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article imageTheme park bans screaming on rollercoasters

By Tim Sandle     Apr 2, 2016 in Lifestyle
Exeter - One part of the thrill experience is screaming on a rollercoaster, especially when it makes rapid descent. Except not, it seems, at the Big Sheep theme Park in north Devon.
The owners of Big Sheep in north Devon, U.K., have put up a warning sign asking people not to scream on the park's main rollercoaster attraction. This follows complaints from people living nearby about the noise.
The rollerocaster in question is, perhaps unimaginatively, called the Big One. It opened recently over the Easter weekend. The rollercoaster is some 400 meters long and it reaches a height of 13 meters. According to the park's website: "After years of planning and millions of pounds the "biggest, highest and fastest" roller coaster North Devon has ever seen has now become a reality and it's at The BIG Sheep Family Attraction!"
Those complaining are the residents of village of Abbotsham. The residents had been concerned about the plans for the ride, and as such the planning process, between the local authority, the park owners and the residents, had taken four years. The village of Abbotsham has a population of a round 400 people. The village has one Post Office — which doubles as a General Store — plus a primary school, a church and a pub.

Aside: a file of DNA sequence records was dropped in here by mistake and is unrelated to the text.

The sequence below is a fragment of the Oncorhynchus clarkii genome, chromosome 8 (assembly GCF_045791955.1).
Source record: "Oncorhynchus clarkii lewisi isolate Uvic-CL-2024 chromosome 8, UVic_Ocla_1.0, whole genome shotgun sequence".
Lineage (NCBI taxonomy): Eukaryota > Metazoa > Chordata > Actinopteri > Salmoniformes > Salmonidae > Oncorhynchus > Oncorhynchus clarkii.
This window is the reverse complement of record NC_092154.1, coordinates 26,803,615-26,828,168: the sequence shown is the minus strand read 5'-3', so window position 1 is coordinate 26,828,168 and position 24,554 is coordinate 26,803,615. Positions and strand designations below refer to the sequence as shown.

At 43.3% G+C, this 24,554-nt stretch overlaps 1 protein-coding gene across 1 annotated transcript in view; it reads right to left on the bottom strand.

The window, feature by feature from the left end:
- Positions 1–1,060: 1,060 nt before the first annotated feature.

Interviewed by the BBC, theme park owner Rick Turner said the message he was trying to get across to customers was "unless they're absolutely petrified, please please don't scream too much."
Ina separate interview with ITV the owner, straying into gender role stereotyping added: "We do love our neighbor and have put in a lot of noise reduction methods but we know that young girls especially love to scream so we erected the sign."
He attempted to clarify further by adding: "We are located in the Devon countryside and most of the people nearby are retired and elderly and they don't want to hear continuous loud screaming."
The park has also employed an noise consultant, and is exploring the use of trees and directional speakers in order to minimize the sounds made from the park being heard in the nearby sleepy village.
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